She clearly was winking to the audience when she said 'New Orleans'.     

Sounds to me like she did not break the fourth wall, that she did stay in character.

But as you indicated, the audience would get the reference to her earlier role.

In postmodern art it's called self-reflexive. And in literary terms, it's called an allusion to a previous work.

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6 hours ago, Hibi said:

Yes, we will have to agree to disagree then. I know Bette wanted to work, but I think it would have been better had she worked LESS and held out for better material like Katharine Hepburn did. I never understood why Bette toiled so often in mediocre tv projects while Hepburn's were always classy A list material (though the last few started slipping)........

I think it was equally true that Bette not only wanted to work but that she had to work in a way that Hepburn, due to good investments and savvier movie deals, didn't necessarily. (Daughter Margo apparently racked up some substantial bills for care and board and, Yankee sensibility aside, Bette could live large.)  Bette's lack of vanity in terms of her choice of roles...(Personal vanity was another matter.)...allowed her to accept what could be seen as fairly routine roles, done in a wham/bam style of TV moviemaking that had to be foreign to her, but in which she generally acquitted herself well (in my opinion). I think the salary was more important to Davis than to Hepburn. It doesn't excuse bad work and I understand that my opinion of the work is higher than yours, but I still think that overall Bette was able to maintain her stature as an actress in the process.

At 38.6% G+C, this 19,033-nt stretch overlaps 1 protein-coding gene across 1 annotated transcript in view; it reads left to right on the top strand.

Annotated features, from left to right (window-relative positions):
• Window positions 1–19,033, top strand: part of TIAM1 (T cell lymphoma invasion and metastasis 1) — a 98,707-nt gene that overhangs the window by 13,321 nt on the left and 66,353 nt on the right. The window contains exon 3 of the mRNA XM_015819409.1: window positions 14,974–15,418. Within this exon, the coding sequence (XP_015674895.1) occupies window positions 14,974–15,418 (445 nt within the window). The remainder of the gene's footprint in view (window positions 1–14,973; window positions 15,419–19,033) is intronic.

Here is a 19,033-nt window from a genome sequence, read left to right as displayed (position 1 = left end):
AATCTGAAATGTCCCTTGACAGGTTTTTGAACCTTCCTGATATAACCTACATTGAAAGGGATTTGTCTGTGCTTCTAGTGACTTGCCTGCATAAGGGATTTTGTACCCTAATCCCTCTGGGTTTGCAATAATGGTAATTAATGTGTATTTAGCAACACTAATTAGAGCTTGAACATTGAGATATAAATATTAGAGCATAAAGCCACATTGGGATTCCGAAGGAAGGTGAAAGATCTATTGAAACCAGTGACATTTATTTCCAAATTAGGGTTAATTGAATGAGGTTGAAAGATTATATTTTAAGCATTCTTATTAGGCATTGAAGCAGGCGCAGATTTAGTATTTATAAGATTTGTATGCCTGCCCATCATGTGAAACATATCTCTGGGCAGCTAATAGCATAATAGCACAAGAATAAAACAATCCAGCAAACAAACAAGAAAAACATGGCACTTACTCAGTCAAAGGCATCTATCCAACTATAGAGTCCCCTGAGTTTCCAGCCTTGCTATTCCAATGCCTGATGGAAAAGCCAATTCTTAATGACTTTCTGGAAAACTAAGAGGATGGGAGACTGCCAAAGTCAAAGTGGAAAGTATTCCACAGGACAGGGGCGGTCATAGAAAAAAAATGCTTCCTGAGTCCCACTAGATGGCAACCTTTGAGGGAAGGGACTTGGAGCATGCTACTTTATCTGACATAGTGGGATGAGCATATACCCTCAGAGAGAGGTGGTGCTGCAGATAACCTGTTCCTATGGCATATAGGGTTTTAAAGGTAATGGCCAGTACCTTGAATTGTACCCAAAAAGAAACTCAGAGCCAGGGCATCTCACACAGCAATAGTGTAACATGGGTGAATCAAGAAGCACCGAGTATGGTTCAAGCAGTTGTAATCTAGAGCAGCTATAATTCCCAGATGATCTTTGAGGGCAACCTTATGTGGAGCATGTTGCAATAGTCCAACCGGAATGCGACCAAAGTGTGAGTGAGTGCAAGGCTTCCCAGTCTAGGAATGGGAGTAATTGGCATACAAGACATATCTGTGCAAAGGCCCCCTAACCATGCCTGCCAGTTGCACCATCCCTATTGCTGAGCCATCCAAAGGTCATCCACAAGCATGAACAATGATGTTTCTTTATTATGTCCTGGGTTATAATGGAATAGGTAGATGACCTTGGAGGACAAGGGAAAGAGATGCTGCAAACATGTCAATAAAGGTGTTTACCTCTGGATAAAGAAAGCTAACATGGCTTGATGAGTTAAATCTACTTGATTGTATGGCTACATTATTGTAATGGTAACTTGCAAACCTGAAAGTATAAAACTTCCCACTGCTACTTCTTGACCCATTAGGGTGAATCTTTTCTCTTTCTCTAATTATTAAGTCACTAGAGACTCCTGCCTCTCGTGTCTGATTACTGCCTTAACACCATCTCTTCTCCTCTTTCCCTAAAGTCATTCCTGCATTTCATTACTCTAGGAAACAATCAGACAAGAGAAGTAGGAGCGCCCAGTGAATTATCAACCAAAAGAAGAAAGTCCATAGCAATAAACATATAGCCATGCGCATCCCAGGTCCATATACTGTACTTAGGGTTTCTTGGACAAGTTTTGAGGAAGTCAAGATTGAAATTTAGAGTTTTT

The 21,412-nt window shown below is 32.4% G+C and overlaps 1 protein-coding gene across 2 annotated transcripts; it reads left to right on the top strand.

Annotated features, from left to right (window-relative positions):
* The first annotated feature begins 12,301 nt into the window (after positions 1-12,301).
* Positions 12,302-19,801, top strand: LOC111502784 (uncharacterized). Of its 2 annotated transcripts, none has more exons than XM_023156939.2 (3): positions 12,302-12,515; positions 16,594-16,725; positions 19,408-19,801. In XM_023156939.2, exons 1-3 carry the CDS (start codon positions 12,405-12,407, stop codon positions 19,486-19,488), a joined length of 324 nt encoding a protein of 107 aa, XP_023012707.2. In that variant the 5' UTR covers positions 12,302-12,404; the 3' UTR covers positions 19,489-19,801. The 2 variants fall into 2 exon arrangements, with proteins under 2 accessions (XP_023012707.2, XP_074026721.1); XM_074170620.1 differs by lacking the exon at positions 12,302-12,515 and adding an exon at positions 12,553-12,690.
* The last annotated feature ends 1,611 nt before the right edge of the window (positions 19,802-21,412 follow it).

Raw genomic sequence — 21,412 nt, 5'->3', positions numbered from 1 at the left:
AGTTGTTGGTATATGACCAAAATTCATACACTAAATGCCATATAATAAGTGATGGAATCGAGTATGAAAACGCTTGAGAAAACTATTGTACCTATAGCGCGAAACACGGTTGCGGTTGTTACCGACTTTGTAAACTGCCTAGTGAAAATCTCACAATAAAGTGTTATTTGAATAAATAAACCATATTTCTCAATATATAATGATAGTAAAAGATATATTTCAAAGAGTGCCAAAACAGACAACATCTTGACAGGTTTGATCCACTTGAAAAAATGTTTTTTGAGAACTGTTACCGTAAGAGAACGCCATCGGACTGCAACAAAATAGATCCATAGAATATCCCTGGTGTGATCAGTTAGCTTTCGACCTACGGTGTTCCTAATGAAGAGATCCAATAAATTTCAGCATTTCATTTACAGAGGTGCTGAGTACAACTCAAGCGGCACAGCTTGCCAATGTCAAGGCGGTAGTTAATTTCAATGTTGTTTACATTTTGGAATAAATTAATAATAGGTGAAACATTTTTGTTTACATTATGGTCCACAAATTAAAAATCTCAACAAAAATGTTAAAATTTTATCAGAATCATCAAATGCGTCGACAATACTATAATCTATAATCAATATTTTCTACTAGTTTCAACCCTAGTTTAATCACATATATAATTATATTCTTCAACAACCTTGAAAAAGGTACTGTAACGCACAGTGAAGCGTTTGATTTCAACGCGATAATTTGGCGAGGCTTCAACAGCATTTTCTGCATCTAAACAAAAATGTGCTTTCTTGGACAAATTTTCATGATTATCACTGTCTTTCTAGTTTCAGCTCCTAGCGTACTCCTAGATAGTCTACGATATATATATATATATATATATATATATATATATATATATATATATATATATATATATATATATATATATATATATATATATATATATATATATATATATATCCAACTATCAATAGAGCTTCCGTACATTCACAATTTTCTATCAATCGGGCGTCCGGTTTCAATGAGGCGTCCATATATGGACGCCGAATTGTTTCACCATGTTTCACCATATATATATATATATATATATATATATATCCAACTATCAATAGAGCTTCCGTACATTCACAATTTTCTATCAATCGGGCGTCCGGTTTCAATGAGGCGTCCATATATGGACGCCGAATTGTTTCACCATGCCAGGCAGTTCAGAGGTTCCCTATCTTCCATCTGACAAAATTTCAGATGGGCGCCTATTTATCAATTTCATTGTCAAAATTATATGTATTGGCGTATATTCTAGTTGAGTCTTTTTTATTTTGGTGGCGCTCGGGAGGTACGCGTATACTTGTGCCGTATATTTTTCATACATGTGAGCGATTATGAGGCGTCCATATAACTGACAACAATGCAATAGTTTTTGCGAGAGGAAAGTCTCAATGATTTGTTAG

P.S. You'll get no argument from me about the general classiness of Hepburn's work.

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Yes, and probably Bette had to foot the bills for B.D. and her husband too until late in life when Bette's health started to fail..........I never said Bette's performances were routine,  just that she was better than the material in most cases and deserved better.

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58 minutes ago, Hibi said:

Yes, and probably Bette had to foot the bills for B.D. and her husband too until late in life when Bette's health started to fail..........I never said Bette's performances were routine,  just that she was better than the material in most cases and deserved better.

The Wagon Train that I saw a few years ago had obviously been patterned to suit Bette, but it was such a bizarre plot.

Bette had a Cheaper by the Dozen brood and her husband was dead. They're there on the wagon train to go to California and she finds out that she's dying of cancer.  So Bette has to find family, friends or marriage for her numerous children so that they can be secure after she's dead.

As silly as the plot seemed to me --with Bette having all these kids--there was something so Bette Davis about the script. The mother had a steadfast  stoic perseverance despite her diagnosis and then used all her Yankee Ingenuity to get  her kids safely settled for the future.

So I guess you could say this episode was kind of a Dark Victory. LOL

BTW She was good!